The father in “Parasite” escapes to a basement, Montaigne sought refuge in a tower. Whether high or low, both made humble escapes from social orders where they could no longer function. But what of those who remain embroiled in the turmoil?

It is by the vanity of this same imagination that he equals himself to God, attributes to himself divine characteristics, picks himself out and separates himself from the horde of other creatures, carves out their shares to his fellows and companions the animals, and distributes among them such portions of faculties and powers as he sees fit. How does he know, by the force of his intelligence, the secret internal stirrings of animals? By what comparison between them and us does he infer the stupidity that he attributes to them?

Montaigne is writing in the 17th century, when most human commerce still consisted of agriculture. So it is not surprising that he sees the human folly in taking charge of the animal kingdom. In today’s more complex economy, the same type of division is made between fellow humans. How much of contemporary life consists of a small percentage of people acting like gods and dividing the rest of the world up to their purposes? These gods take many forms — gods of the economy, politics, sports, entertainment. All of them, regardless of whether they reached their station by birth, luck, theft or merit, believe that it was their unique personal attributes that brought them success, that they indeed deserve to live like gods among us. To rationalize this, it must follow that others who do not share their good fortune must lack a work ethic, proper morals, talent or intelligence, and most likely all of the above.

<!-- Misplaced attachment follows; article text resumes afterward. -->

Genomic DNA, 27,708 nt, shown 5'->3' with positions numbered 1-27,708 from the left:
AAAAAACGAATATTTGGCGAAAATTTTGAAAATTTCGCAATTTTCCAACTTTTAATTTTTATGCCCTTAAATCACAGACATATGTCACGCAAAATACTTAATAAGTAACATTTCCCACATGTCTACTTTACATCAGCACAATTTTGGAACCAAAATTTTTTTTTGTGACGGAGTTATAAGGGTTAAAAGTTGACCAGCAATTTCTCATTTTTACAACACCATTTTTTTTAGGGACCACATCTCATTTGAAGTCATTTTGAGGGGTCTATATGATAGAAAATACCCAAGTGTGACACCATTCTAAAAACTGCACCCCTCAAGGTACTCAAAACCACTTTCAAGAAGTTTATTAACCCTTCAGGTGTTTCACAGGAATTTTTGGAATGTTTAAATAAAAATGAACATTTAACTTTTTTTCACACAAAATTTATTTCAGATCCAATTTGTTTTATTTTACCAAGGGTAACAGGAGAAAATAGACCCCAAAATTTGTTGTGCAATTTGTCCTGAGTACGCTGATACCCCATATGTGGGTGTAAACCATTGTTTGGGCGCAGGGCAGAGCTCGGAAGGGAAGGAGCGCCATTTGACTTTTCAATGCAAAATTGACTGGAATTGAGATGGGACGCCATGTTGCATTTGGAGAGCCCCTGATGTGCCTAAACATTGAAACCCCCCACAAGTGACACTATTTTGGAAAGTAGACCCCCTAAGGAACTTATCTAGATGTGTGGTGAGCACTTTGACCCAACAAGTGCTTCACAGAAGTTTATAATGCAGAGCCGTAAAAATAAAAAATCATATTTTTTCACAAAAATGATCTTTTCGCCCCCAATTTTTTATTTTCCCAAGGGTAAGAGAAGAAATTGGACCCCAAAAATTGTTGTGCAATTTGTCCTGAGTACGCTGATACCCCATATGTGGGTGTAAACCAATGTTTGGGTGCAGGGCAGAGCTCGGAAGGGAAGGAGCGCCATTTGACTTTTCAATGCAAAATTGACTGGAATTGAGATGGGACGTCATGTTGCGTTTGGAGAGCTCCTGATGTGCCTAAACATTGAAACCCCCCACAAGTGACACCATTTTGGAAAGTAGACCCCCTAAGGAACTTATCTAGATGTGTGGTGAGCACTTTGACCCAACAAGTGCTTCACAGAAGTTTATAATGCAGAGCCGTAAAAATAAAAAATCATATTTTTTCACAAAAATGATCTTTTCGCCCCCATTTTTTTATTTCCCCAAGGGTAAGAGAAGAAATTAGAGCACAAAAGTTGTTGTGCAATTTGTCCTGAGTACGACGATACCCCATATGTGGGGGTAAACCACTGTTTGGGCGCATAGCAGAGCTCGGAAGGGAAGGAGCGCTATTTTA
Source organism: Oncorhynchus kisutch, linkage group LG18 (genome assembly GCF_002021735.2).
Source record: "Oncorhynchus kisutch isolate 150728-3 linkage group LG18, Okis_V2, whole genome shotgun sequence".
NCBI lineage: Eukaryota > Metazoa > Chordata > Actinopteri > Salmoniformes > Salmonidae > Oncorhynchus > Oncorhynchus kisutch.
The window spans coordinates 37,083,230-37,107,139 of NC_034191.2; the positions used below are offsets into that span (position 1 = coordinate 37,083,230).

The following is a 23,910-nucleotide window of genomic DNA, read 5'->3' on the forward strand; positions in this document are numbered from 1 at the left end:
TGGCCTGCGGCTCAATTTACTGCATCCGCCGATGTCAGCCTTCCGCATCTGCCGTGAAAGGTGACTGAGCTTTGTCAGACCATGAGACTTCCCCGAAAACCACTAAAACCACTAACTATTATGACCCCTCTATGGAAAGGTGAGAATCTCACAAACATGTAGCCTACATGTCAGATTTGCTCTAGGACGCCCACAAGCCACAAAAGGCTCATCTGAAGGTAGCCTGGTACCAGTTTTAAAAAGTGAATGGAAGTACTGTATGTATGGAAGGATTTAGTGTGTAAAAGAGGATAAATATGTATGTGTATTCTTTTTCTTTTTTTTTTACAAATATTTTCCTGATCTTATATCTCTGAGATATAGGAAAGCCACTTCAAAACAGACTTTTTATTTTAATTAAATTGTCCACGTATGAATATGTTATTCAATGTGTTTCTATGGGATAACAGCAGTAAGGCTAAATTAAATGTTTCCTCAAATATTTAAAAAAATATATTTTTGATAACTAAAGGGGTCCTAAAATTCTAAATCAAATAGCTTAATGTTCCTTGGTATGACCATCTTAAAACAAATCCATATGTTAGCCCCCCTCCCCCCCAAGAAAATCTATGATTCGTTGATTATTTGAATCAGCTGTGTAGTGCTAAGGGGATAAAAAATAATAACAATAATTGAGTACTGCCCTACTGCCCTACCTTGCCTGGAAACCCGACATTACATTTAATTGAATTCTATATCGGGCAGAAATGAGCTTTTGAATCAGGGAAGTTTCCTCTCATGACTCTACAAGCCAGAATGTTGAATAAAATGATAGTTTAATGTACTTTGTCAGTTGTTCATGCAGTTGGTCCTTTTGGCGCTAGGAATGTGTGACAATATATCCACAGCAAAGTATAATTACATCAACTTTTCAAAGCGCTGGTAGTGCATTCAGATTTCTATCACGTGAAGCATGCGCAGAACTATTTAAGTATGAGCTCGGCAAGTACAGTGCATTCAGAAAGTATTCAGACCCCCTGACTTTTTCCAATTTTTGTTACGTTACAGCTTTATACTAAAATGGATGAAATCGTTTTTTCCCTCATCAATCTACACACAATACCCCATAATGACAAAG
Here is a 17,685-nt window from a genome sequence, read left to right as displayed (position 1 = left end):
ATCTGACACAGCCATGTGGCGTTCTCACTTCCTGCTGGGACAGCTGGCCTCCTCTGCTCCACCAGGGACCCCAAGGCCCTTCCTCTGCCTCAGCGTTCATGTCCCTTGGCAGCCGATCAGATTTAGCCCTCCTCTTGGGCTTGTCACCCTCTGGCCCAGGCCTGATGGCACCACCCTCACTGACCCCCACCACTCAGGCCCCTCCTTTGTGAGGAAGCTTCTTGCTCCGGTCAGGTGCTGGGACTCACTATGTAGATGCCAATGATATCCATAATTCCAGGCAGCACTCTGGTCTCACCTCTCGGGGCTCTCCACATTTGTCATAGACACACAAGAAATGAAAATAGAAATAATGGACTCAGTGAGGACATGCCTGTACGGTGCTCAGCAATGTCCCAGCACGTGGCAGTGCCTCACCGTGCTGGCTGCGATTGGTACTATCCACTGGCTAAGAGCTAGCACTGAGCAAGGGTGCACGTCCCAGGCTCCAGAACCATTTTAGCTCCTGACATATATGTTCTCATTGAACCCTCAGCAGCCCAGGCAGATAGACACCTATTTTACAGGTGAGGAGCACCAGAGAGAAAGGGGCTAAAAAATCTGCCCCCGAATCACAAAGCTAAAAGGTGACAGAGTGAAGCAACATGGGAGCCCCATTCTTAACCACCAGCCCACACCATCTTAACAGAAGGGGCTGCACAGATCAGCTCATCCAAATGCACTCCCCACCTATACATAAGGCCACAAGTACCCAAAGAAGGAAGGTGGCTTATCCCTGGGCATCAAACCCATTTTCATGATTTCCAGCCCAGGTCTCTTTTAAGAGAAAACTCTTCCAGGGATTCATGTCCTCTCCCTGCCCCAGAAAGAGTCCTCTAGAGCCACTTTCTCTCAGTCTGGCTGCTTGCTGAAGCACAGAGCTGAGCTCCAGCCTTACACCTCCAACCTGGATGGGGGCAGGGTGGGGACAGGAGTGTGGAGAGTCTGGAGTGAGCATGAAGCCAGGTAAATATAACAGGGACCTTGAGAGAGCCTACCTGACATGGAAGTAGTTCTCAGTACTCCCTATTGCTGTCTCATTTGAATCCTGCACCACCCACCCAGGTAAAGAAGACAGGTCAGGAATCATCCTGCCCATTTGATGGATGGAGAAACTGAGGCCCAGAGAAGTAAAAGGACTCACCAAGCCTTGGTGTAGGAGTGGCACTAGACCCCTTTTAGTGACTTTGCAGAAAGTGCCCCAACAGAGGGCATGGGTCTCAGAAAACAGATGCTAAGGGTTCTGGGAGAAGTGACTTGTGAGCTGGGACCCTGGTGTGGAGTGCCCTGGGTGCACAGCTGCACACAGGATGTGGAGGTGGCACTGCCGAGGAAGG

I didn’t intend this essay to become so heavily political.  It just turned out that Montaigne’s thoughts about the folly of humanity naturally lead to the folly of our current predicament. What makes Montaigne most interesting to me is that he doesn’t preach about folly and demand we change our ways. Montaigne would consider that a hopless quest. He believed that folly is forever within us and not only should we accept it, we should find ways to embrace it.

That returns us to solitude. By removing ourselves from the chaotic throng of society, we have an opportunity to embrace folly for our own amusement, not as an opportunity to inflict harm on others. It’s like the much-maligned final episode of “Seinfeld” — after years of dissecting how to navigate the rules of modern society and doing harm, big and small, to others along the way, the four protagonists are thrown into jail, where they can begin the same cycle of jokes among themselves into eternity. And life goes on pretty much the same as it was.

Montaigne did not seek refuge with three joking companions, but he had his own friends to converse with and with whom to ponder the big questions of the universe. And so he closes this large quote within the epic Apology for Raymond Sebond essay with perhaps his most famous line:

When I play with my cat, who knows if I am not a pastime to her more than she is to me?